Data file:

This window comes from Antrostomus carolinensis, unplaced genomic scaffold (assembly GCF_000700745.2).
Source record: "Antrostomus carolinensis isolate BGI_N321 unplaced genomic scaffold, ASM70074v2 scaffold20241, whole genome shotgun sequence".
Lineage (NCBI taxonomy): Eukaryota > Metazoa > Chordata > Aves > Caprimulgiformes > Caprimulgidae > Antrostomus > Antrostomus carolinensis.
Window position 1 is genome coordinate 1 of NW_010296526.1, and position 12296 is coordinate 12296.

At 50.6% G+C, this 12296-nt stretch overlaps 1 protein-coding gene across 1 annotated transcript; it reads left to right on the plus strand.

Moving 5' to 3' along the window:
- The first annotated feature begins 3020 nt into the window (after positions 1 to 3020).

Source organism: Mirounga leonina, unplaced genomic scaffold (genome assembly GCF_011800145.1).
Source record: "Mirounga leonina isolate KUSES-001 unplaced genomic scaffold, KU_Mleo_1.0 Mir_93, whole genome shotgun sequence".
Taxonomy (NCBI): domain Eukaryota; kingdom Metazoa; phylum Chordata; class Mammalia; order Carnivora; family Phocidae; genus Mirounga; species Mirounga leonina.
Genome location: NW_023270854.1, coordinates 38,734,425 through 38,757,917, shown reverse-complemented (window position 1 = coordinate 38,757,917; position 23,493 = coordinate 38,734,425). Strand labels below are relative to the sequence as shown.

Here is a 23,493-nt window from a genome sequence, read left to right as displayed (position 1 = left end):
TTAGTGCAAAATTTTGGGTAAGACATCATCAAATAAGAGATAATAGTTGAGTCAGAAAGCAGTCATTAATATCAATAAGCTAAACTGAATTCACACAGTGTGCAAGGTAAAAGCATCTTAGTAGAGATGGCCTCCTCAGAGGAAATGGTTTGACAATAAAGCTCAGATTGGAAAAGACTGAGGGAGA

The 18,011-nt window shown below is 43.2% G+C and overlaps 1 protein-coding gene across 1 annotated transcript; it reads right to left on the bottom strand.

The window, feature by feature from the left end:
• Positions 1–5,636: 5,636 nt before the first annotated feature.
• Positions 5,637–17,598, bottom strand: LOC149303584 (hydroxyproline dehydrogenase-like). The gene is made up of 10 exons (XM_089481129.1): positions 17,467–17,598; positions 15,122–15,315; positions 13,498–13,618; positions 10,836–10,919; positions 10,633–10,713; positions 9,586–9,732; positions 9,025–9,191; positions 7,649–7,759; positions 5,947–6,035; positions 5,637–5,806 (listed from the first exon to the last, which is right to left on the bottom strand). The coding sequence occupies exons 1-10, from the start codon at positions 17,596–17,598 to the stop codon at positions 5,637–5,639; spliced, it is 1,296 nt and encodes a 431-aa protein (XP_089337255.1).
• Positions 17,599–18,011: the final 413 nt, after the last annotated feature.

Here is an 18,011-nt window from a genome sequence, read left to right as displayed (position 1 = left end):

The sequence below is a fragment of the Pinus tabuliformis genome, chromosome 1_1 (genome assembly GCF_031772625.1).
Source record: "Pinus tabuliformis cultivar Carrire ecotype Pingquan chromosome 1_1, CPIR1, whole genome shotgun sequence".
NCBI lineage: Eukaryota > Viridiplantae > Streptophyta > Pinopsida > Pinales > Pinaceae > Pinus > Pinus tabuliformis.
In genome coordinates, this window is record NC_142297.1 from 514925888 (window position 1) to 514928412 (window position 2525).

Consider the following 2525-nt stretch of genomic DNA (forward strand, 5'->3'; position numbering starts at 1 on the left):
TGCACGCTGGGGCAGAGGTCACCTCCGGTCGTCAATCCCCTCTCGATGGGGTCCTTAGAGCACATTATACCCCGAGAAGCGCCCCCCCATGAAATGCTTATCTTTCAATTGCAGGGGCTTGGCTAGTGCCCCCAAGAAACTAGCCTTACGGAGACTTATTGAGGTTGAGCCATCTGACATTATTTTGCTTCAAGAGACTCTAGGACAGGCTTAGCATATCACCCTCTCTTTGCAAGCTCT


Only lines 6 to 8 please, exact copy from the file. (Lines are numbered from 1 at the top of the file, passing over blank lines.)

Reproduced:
Moving 5' to 3' along the window:
- The first annotated feature begins 3020 nt into the window (after positions 1 to 3020).

Source organism: Mirounga leonina, unplaced genomic scaffold (genome assembly GCF_011800145.1).